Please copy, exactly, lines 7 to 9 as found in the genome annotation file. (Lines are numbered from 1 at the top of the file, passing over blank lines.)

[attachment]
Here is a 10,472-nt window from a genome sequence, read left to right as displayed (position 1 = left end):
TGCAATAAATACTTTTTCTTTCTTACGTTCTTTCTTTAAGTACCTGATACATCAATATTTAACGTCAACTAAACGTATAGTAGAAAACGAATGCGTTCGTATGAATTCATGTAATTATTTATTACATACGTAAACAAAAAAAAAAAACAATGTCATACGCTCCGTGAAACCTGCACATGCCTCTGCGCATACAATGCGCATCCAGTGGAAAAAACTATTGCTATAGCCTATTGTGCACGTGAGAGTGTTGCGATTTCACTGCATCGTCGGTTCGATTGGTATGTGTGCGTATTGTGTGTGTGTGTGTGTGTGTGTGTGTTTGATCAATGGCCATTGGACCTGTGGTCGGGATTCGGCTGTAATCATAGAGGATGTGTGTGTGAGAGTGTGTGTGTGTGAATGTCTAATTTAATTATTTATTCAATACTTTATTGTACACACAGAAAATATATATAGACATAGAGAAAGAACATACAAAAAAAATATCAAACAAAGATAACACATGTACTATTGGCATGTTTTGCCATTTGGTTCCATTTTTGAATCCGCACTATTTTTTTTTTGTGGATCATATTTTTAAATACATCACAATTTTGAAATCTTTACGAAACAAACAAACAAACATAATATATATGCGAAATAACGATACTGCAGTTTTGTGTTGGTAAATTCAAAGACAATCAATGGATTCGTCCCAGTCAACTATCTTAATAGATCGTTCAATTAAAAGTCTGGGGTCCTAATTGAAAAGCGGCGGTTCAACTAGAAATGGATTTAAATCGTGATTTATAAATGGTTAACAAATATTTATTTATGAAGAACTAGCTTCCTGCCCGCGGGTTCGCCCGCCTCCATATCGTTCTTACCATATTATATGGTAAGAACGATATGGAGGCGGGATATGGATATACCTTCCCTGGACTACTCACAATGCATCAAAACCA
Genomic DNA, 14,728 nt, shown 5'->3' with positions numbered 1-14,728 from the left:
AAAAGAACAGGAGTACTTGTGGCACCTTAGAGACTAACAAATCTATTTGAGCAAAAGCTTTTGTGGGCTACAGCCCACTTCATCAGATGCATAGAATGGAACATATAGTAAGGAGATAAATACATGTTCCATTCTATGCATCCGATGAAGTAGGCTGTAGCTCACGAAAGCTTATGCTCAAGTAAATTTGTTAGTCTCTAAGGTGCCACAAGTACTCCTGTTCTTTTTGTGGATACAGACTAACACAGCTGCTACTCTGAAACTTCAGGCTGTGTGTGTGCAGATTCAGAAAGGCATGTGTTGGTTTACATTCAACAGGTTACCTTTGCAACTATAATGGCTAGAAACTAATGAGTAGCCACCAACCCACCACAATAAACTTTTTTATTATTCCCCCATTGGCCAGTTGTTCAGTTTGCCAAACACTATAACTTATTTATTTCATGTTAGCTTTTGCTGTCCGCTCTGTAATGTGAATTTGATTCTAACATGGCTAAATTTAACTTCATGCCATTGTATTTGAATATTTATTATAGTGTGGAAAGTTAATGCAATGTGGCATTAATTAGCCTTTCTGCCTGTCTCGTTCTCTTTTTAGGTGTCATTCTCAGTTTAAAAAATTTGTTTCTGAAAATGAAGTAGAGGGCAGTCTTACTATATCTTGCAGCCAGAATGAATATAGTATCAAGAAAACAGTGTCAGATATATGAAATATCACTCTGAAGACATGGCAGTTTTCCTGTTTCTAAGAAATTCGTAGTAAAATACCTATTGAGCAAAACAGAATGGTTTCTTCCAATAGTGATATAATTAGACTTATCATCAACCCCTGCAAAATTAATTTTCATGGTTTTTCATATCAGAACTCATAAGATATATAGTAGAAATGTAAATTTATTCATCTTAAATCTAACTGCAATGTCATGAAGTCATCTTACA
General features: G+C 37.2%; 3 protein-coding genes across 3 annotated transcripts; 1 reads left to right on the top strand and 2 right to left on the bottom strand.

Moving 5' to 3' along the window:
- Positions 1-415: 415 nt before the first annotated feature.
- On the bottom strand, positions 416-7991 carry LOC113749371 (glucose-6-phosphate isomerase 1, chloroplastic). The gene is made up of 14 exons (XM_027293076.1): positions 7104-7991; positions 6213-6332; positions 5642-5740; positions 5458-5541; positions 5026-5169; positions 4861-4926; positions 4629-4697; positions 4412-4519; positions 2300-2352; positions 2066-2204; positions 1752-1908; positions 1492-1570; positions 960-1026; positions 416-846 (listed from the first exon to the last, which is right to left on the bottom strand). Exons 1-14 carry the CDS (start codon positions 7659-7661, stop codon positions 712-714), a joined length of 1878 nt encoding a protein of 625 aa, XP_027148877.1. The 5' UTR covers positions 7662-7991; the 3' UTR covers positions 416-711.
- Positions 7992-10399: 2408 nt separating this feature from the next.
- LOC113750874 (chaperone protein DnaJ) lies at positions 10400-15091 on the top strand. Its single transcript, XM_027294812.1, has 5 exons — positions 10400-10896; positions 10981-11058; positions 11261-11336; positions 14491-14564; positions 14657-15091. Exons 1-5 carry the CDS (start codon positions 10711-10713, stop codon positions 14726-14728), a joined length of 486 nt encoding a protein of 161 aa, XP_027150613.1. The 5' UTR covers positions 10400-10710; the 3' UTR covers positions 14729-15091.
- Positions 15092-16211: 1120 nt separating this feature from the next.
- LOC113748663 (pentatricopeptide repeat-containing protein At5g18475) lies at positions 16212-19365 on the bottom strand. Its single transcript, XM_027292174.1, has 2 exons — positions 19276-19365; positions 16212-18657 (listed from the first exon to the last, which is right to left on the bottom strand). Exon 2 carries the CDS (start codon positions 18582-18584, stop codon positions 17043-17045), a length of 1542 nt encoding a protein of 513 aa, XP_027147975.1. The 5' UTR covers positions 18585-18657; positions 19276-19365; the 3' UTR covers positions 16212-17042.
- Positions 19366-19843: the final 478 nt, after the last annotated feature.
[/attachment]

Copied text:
- Positions 1-415: 415 nt before the first annotated feature.
- On the bottom strand, positions 416-7991 carry LOC113749371 (glucose-6-phosphate isomerase 1, chloroplastic). The gene is made up of 14 exons (XM_027293076.1): positions 7104-7991; positions 6213-6332; positions 5642-5740; positions 5458-5541; positions 5026-5169; positions 4861-4926; positions 4629-4697; positions 4412-4519; positions 2300-2352; positions 2066-2204; positions 1752-1908; positions 1492-1570; positions 960-1026; positions 416-846 (listed from the first exon to the last, which is right to left on the bottom strand). Exons 1-14 carry the CDS (start codon positions 7659-7661, stop codon positions 712-714), a joined length of 1878 nt encoding a protein of 625 aa, XP_027148877.1. The 5' UTR covers positions 7662-7991; the 3' UTR covers positions 416-711.
- Positions 7992-10399: 2408 nt separating this feature from the next.